Former Lt. Gov. Bill Hobby is helping lead an effort to rally Texas business leaders against what he calls a “catastrophic” cuts-only approach to balancing the state’s budget in the face of a massive shortfall, estimated at $15 billion to $27 billion over the next two years.
Hobby, a board member of the Center for Public Policy Priorities, and F. Scott McCown, the group’s executive director, say in a letter being sent today to the state’s hundreds of chambers of commerce that such an approach would undermine the state’s economic recovery, weaken education and leave vulnerable Texans unprotected. The center focuses on low- and moderate-income Texans.
“We simply can’t balance the budget through cuts alone without doing terrible damage to our economy and our future,” Hobby and McCown said in the letter.
They want business leaders to speak up for a “balanced approach” that includes spending the state’s rainy day fund savings account, which is expected to contain $9.4 billion; adding new revenue through such options as increasing alcohol or tobacco taxes; raising taxes on “sugar-loaded” drinks; eliminating “unwarranted” sales tax exemptions; or temporarily increasing the state’s sales tax rate.
You can read Hobby and McCown’s letter here I applaud them for this, and I wish them the very best of luck, but a couple of points. One, let’s not expect too much from the business community. They’re kinda sorta on board with this, but if you read their quotes in the story or listen to what they have to say here, they’re supportive in a very mush-mouthed kind of way. They’re okay with using the Rainy Day Fund – which is a big deal, don’t get me wrong – but not much beyond that. They don’t want to see education gutted, but they don’t want to pay for it, either.
Bill Hammond, president of the Texas Association of Business, which has 220 local chambers as members, said his group opposes a cuts-only approach, although it doesn’t back spending the entire rainy day fund and doesn’t want new taxes. It favors keeping spending about the same over the next two years.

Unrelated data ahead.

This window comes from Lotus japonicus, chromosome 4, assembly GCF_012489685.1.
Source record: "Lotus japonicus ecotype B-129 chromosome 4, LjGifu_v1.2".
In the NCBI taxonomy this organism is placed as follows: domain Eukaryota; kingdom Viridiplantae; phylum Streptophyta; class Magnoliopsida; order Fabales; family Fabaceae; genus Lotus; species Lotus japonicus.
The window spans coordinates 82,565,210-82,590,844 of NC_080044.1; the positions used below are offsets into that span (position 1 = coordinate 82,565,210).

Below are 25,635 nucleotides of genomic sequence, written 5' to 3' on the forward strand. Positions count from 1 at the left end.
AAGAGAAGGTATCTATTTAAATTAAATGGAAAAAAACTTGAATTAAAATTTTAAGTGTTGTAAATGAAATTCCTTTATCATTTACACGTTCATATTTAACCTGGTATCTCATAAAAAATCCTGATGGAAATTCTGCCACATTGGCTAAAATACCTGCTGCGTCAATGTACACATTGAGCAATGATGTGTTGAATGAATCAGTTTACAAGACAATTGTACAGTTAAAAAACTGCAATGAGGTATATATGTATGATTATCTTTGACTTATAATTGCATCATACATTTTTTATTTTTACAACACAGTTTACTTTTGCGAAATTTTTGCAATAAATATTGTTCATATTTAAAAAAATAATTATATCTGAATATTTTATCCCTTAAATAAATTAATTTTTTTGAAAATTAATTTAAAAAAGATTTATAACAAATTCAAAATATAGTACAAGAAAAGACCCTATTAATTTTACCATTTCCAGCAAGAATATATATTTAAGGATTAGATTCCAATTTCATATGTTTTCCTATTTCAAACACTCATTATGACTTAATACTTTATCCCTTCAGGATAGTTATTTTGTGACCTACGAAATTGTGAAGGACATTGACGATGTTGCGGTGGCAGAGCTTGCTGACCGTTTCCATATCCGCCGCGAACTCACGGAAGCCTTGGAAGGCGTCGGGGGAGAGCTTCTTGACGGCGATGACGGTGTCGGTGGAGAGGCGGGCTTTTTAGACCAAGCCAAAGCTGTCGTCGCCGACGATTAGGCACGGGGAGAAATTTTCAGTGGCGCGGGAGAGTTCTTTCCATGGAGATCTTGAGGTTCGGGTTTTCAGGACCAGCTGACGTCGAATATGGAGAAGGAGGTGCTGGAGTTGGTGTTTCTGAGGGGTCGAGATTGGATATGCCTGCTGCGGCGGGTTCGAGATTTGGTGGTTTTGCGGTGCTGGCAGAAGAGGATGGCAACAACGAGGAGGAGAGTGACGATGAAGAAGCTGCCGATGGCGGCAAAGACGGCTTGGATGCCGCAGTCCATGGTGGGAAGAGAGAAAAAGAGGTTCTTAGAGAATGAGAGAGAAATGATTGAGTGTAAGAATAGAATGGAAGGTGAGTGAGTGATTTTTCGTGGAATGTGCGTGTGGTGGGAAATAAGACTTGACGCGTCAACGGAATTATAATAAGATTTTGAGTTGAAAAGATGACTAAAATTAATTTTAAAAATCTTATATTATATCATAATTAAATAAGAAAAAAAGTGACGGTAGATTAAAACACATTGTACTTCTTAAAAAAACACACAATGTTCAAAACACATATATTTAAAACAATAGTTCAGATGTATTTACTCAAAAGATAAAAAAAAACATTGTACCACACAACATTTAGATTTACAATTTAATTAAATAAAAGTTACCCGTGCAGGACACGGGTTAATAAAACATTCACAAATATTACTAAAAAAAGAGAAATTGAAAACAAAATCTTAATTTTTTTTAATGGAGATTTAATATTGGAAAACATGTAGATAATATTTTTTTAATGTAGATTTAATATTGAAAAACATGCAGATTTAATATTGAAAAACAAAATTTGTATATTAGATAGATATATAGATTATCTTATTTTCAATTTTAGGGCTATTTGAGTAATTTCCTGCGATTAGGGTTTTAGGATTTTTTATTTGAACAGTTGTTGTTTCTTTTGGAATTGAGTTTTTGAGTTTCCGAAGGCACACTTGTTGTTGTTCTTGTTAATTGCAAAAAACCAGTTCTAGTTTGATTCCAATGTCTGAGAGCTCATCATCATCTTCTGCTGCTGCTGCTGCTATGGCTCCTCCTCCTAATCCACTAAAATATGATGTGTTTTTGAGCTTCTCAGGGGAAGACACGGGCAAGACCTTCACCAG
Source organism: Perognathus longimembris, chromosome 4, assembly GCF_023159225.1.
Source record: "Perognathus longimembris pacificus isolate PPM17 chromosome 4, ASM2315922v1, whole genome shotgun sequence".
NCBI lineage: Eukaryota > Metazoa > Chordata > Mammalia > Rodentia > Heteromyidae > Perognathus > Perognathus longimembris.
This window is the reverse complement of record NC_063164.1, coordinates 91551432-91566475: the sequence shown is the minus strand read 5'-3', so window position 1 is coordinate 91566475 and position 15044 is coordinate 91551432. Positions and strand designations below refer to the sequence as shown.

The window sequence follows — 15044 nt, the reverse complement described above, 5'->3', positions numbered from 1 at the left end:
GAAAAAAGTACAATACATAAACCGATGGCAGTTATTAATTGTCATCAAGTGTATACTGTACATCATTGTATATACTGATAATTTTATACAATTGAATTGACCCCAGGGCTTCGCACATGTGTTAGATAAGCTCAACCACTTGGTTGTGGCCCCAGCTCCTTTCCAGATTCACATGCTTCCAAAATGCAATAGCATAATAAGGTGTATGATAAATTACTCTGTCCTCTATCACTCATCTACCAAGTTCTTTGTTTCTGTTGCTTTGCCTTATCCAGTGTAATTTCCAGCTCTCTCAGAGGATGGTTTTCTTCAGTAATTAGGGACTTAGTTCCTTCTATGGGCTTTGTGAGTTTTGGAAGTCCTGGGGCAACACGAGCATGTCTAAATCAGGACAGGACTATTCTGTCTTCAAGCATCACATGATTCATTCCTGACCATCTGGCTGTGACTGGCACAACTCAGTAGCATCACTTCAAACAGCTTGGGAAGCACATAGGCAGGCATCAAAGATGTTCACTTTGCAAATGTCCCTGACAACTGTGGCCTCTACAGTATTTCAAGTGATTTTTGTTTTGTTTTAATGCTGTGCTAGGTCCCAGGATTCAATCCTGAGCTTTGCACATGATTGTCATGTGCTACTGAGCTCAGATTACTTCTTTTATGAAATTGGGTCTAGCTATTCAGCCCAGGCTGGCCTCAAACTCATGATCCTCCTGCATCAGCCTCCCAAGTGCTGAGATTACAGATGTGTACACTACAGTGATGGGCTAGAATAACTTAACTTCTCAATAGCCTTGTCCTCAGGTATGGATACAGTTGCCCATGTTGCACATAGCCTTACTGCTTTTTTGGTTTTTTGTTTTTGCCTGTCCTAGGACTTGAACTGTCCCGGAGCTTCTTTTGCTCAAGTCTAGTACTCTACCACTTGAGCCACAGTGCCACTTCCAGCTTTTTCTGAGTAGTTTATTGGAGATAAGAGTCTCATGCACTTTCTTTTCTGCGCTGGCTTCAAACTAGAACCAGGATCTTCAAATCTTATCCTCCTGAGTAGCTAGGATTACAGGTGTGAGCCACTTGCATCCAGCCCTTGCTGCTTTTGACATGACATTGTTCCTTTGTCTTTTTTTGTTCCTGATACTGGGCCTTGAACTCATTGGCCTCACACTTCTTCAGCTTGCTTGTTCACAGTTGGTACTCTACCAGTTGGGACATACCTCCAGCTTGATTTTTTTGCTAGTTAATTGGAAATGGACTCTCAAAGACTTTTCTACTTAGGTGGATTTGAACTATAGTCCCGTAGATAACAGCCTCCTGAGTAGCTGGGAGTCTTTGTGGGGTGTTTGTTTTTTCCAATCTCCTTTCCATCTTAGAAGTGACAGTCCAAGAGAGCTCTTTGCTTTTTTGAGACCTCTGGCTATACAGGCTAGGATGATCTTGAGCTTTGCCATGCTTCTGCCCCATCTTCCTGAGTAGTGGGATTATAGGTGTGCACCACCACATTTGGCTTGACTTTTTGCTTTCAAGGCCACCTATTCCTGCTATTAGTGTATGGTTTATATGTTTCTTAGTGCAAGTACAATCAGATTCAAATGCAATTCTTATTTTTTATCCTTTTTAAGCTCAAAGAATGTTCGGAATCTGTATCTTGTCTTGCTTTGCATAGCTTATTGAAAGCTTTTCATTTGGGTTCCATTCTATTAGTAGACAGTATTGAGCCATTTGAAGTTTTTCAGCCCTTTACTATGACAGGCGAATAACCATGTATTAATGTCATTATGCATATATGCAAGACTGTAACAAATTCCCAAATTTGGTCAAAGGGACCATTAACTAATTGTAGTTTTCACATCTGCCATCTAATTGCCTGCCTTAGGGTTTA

Well, we have $15 billion less to spend than we did two years ago, and the entire Rainy Day Fund would only cover 60% of that. How do you expect us to get there from here, Bill? This is likely to have as much effect on the debate as the business community’s pitiably weak opposition to anti-immigration legislation has had. I have more faith in the school superintendents.
The other point I’d make is that if I’d written the CPPP’s letter, I’d have stuck to the revenue ideas already on the table, which include reviewing the sales tax exemptions, fixing the business margins tax – yes, I know, even with this audience – the LBB recommendations, and expanded gambling. I would not have mentioned new things like the sugar tax or other extra sin taxes, since they’re extremely unlikely to get anywhere and might distract from the overall message. Just my opinion.
By the way, if anyone reading this still thinks that balancing the budget with cuts only is a good idea, here’s more evidence that you’re wrong.
State protective services chief Anne Heiligenstein dropped some bad news on Senate budget writers today: Her year-old push to redesign the payment system for foster care providers will be a non-starter if lawmakers approve proposed cuts that would effectively drive down rates by 12 percent.
Abused and neglected children with complex emotional and psychiatric problems often are ripped from their home communities in North Texas and shipped down I-45 to so-called “residential treatment centers” in the Houston area, Heiligenstein has said, saying she’d like to change that. An agreed-upon overhaul of rates and contracting would put a private provider in charge of a region, which would include a duty to make sure there are enough beds close to home.
Sen. Jane Nelson, R-Flower Mound, who’s sponsoring the redesign bill, asked if efficiencies might be found that would allow the effort to go forward.
Not really, said Heiligenstein, head of the Department of Family and Protective Services, which oversees Child Protective Services.
“The presumption for being able to do this is that there would not be a rate roll-back,” she told the Senate Finance Committee. “We will not ask for an increase in foster care rates … , but we need what is currently invested in the system, plus normal caseload growth.”
Is that something you really want to support? BurkaBlog has more.